The following is a transcript of a report from "Full Measure with Sharyl Attkisson." Watch the video by clicking the link at the end of the page.
Fallout from the coronavirus shutdowns just keeps coming. Newly-released numbers show film and television production in Los Angeles fell to its lowest point in a quarter century in 2020. More movie productions have quietly relocated from Hollywood to other destinations that are delighted to have the business. In fact, the competition for movie money is growing fierce. Today, we’re off to Montana, which is among the states searching for stars.
Nestled in Montana’s scenic boondocks is a small Western town that isn’t what it seems
From the church, to the jail, it’s a movie set.
Carter Boehm: So, the movie we're doing is called Murder at Emigrant Gulch.
Carter Boehm is executive producer in charge of Murder at Emigrant Gulch. He’s creator and owner of this western set, Yellowstone Film Ranch, near Livingston, Montana. He rents it out for movie productions for about $10,000 a day.
Sharyl: This movie set was only built because of a novel incentive program Montana has put into place to attract Hollywood dollars. The idea to make it worthwhile for producers to come here to the middle of nowhere to make their films.
Boehm helped lobby for the incentive program called the MEDIA Act, The Montana Economic Development Industry Advancement Act. It offers filmmakers tax credits that basically knock a third off their expenses.
Boehm: And this is all because of the tax credits that Montana passed, which we helped lobby for. And this now turns Montana into a super movie industry.
Abram Boise/Project Manager: This town employed over 25 employees full-time for over a year. And we had about 50 different contractors that we were working with, all Montana residents.
Montana joins a list of states, including Georgia and Louisiana, in a heated competition for Hollywood dollars seen as a clean industry providing well-paying jobs.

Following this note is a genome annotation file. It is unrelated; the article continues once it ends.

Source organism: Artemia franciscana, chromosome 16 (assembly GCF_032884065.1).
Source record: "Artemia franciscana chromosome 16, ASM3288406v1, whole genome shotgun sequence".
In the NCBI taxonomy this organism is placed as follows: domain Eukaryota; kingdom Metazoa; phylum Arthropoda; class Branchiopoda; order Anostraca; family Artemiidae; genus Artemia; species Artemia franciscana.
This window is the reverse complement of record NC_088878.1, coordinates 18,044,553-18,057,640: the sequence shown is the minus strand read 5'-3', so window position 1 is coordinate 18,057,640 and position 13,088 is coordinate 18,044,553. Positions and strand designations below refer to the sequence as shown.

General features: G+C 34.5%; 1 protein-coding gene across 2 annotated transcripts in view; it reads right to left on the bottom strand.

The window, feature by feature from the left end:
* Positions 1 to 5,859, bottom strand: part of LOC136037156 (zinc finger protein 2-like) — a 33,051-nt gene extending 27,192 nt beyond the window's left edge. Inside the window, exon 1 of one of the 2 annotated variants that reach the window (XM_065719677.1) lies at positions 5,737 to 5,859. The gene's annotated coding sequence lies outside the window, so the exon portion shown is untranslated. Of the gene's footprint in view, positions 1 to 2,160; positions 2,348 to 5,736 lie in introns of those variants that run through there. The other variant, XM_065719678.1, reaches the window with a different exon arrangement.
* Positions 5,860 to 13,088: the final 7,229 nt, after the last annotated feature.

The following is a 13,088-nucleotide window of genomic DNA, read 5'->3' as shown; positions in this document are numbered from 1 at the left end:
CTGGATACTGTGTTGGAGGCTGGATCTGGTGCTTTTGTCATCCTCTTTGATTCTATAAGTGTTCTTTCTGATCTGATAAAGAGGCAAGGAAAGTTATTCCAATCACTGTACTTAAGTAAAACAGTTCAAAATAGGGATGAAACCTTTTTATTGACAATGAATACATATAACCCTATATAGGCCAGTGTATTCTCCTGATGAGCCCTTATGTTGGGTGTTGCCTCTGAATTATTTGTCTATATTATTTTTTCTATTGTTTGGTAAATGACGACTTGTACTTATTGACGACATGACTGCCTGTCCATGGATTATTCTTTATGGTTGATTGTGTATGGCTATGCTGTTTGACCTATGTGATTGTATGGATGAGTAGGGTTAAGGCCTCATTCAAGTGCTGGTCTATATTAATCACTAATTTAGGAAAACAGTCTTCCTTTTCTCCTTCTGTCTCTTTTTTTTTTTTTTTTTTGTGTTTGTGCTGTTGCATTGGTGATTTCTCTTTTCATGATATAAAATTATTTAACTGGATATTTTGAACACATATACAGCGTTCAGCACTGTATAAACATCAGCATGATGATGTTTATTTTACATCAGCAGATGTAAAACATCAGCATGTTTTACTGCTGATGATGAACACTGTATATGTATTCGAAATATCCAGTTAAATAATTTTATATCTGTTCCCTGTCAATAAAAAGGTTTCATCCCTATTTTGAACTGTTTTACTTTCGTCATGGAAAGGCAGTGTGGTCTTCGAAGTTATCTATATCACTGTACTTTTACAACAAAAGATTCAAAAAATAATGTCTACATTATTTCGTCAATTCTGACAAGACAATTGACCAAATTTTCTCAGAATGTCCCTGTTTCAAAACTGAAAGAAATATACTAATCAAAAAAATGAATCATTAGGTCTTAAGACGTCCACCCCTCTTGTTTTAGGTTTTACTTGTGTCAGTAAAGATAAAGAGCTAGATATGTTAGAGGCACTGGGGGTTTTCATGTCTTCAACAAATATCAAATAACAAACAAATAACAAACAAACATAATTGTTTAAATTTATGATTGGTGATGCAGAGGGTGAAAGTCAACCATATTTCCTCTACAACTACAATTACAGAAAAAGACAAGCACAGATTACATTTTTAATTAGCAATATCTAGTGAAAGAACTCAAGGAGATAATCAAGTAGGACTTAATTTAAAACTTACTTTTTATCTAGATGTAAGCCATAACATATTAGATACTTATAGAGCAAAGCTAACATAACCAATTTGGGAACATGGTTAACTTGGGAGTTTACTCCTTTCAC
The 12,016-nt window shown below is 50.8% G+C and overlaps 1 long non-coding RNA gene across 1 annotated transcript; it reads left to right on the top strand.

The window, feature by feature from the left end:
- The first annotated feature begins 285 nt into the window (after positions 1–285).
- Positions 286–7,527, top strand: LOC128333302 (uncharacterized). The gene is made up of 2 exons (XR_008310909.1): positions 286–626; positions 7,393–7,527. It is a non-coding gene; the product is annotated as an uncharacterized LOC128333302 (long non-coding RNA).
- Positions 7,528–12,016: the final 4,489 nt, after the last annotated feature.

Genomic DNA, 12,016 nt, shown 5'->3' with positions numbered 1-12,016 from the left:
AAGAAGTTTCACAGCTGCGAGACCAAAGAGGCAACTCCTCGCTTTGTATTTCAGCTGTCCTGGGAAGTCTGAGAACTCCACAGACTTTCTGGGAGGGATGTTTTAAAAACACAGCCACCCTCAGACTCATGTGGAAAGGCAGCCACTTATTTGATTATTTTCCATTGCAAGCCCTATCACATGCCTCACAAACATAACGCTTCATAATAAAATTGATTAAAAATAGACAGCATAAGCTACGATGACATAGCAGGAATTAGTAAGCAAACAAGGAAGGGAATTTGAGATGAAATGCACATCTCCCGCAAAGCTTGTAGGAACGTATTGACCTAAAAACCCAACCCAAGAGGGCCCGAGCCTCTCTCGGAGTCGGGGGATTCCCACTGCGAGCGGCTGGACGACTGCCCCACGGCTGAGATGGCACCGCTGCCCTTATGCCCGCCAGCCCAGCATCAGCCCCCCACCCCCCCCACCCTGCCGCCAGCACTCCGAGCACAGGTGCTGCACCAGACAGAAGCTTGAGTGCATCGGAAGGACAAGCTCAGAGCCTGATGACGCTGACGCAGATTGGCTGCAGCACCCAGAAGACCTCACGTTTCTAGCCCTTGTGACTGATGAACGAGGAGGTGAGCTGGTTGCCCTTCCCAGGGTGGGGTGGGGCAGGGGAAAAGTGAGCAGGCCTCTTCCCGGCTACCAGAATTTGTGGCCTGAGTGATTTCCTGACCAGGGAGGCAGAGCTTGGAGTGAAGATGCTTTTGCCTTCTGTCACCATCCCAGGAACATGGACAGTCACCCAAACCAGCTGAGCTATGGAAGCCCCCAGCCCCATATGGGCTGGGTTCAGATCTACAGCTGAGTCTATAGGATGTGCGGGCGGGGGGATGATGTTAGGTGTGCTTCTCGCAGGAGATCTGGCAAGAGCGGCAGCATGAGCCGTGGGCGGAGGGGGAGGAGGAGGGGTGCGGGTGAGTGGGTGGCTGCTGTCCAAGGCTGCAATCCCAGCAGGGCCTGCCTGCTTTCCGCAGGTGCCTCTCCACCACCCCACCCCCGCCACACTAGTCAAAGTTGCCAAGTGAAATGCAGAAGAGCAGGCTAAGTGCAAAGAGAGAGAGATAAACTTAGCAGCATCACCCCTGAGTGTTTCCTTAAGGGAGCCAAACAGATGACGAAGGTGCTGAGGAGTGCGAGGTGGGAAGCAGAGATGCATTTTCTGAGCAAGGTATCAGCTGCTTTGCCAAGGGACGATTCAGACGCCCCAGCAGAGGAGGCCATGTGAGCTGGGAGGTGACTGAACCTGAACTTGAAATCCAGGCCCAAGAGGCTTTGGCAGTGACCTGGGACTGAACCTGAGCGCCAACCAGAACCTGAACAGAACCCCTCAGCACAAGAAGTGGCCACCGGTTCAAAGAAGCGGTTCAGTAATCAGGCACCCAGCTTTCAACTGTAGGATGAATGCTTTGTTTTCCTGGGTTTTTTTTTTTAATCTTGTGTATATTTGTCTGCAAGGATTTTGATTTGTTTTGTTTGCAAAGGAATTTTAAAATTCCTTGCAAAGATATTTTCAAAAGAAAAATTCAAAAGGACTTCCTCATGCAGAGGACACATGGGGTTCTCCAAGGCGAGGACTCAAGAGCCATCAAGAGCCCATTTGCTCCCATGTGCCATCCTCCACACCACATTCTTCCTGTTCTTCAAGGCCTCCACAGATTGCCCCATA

Boehm says Montana’s incentives have saved about $1.5 million dollars of their $5 million-dollar movie budget. Without them, he says wouldn’t have filmed here or put dozens of people to work building the town movie set.
Even before the tax credits, Montana was a movie destination. Allison Whitmer is Montana’s film commissioner.
Allison Whitmer: Started with Thomas Edison, came here in 1897, filming tourists in Yellowstone National Park. And then with the advent of cowboy movies and the 1910s and 20s had several pieces of those. And then we had a resurgence in filmmaking in the 1970s, and of course in 1991 came A River Runs Through It, and ever since then, we've been a favorite destination for filmmakers.
There was The Horse Whisperer in 1998.
Most of the 2019 film Robert the Bruce, set in Scotland, was filmed in Montana.
And the TV show Yellowstone is now made in Montana.
Whitmer: Yellowstone is a very well-received Paramount television series. They've been filming both in Montana and primarily in Utah. And this year they moved their entire production from Utah to Montana.
It’s Whitmer’s job to guide the stepped up effort to attract more, bigger-budget films under Montana’s MEDIA law.
Whitmer: There are counties in Montana where their entire operating budget for a year is less than a million dollars. And we have some Montana counties where their population is less than 1,000 people. So, bringing those dollars into the community really makes a difference.